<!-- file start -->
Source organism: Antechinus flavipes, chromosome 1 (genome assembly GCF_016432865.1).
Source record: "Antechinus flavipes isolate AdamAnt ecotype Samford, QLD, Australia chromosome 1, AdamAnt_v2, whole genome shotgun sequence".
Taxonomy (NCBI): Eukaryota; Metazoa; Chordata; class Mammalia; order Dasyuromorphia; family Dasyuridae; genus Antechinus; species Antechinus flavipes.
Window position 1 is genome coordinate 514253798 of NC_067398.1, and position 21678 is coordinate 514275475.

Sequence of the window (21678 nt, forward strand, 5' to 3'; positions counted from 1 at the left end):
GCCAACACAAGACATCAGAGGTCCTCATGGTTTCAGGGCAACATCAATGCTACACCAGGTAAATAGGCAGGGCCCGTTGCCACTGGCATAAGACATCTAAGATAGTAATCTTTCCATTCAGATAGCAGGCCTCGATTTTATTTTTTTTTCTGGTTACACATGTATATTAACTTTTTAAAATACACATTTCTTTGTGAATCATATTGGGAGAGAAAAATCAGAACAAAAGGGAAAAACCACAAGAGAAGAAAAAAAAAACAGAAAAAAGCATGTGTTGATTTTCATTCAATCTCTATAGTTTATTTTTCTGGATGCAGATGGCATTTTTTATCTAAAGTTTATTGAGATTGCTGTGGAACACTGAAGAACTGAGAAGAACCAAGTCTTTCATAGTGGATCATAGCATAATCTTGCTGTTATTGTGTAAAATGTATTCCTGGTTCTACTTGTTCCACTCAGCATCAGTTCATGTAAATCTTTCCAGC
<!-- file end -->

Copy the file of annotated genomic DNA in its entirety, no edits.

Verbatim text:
Source organism: Antechinus flavipes, chromosome 1 (genome assembly GCF_016432865.1).
Source record: "Antechinus flavipes isolate AdamAnt ecotype Samford, QLD, Australia chromosome 1, AdamAnt_v2, whole genome shotgun sequence".
Taxonomy (NCBI): Eukaryota; Metazoa; Chordata; class Mammalia; order Dasyuromorphia; family Dasyuridae; genus Antechinus; species Antechinus flavipes.
Window position 1 is genome coordinate 514253798 of NC_067398.1, and position 21678 is coordinate 514275475.

Sequence of the window (21678 nt, forward strand, 5' to 3'; positions counted from 1 at the left end):
GCCAACACAAGACATCAGAGGTCCTCATGGTTTCAGGGCAACATCAATGCTACACCAGGTAAATAGGCAGGGCCCGTTGCCACTGGCATAAGACATCTAAGATAGTAATCTTTCCATTCAGATAGCAGGCCTCGATTTTATTTTTTTTTCTGGTTACACATGTATATTAACTTTTTAAAATACACATTTCTTTGTGAATCATATTGGGAGAGAAAAATCAGAACAAAAGGGAAAAACCACAAGAGAAGAAAAAAAAAACAGAAAAAAGCATGTGTTGATTTTCATTCAATCTCTATAGTTTATTTTTCTGGATGCAGATGGCATTTTTTATCTAAAGTTTATTGAGATTGCTGTGGAACACTGAAGAACTGAGAAGAACCAAGTCTTTCATAGTGGATCATAGCATAATCTTGCTGTTATTGTGTAAAATGTATTCCTGGTTCTACTTGTTCCACTCAGCATCAGTTCATGTAAATCTTTCCAGC